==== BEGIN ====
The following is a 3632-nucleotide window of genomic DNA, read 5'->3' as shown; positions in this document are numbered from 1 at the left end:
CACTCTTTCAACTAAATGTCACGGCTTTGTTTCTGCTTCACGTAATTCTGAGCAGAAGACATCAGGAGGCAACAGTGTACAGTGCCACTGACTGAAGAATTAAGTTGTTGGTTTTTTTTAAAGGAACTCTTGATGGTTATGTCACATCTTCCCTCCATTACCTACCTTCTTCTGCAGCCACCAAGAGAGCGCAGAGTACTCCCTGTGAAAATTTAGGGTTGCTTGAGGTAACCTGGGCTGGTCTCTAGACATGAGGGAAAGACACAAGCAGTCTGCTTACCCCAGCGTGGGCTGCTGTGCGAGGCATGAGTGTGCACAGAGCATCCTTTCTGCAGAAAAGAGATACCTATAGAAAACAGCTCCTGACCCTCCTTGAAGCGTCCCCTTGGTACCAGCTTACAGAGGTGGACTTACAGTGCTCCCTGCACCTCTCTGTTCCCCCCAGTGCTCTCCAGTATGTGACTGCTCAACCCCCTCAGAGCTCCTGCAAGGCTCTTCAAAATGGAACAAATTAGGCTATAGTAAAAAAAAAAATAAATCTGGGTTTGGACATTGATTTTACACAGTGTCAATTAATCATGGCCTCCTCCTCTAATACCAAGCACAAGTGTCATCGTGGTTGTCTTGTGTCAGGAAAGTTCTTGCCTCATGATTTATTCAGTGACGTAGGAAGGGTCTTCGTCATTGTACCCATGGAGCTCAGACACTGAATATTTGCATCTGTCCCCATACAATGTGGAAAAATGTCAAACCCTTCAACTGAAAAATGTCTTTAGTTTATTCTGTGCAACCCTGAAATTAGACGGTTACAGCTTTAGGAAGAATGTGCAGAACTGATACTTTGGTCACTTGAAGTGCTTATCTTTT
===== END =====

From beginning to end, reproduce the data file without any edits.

The following is a 3632-nucleotide window of genomic DNA, read 5'->3' as shown; positions in this document are numbered from 1 at the left end:
CACTCTTTCAACTAAATGTCACGGCTTTGTTTCTGCTTCACGTAATTCTGAGCAGAAGACATCAGGAGGCAACAGTGTACAGTGCCACTGACTGAAGAATTAAGTTGTTGGTTTTTTTTAAAGGAACTCTTGATGGTTATGTCACATCTTCCCTCCATTACCTACCTTCTTCTGCAGCCACCAAGAGAGCGCAGAGTACTCCCTGTGAAAATTTAGGGTTGCTTGAGGTAACCTGGGCTGGTCTCTAGACATGAGGGAAAGACACAAGCAGTCTGCTTACCCCAGCGTGGGCTGCTGTGCGAGGCATGAGTGTGCACAGAGCATCCTTTCTGCAGAAAAGAGATACCTATAGAAAACAGCTCCTGACCCTCCTTGAAGCGTCCCCTTGGTACCAGCTTACAGAGGTGGACTTACAGTGCTCCCTGCACCTCTCTGTTCCCCCCAGTGCTCTCCAGTATGTGACTGCTCAACCCCCTCAGAGCTCCTGCAAGGCTCTTCAAAATGGAACAAATTAGGCTATAGTAAAAAAAAAAATAAATCTGGGTTTGGACATTGATTTTACACAGTGTCAATTAATCATGGCCTCCTCCTCTAATACCAAGCACAAGTGTCATCGTGGTTGTCTTGTGTCAGGAAAGTTCTTGCCTCATGATTTATTCAGTGACGTAGGAAGGGTCTTCGTCATTGTACCCATGGAGCTCAGACACTGAATATTTGCATCTGTCCCCATACAATGTGGAAAAATGTCAAACCCTTCAACTGAAAAATGTCTTTAGTTTATTCTGTGCAACCCTGAAATTAGACGGTTACAGCTTTAGGAAGAATGTGCAGAACTGATACTTTGGTCACTTGAAGTGCTTATCTTTT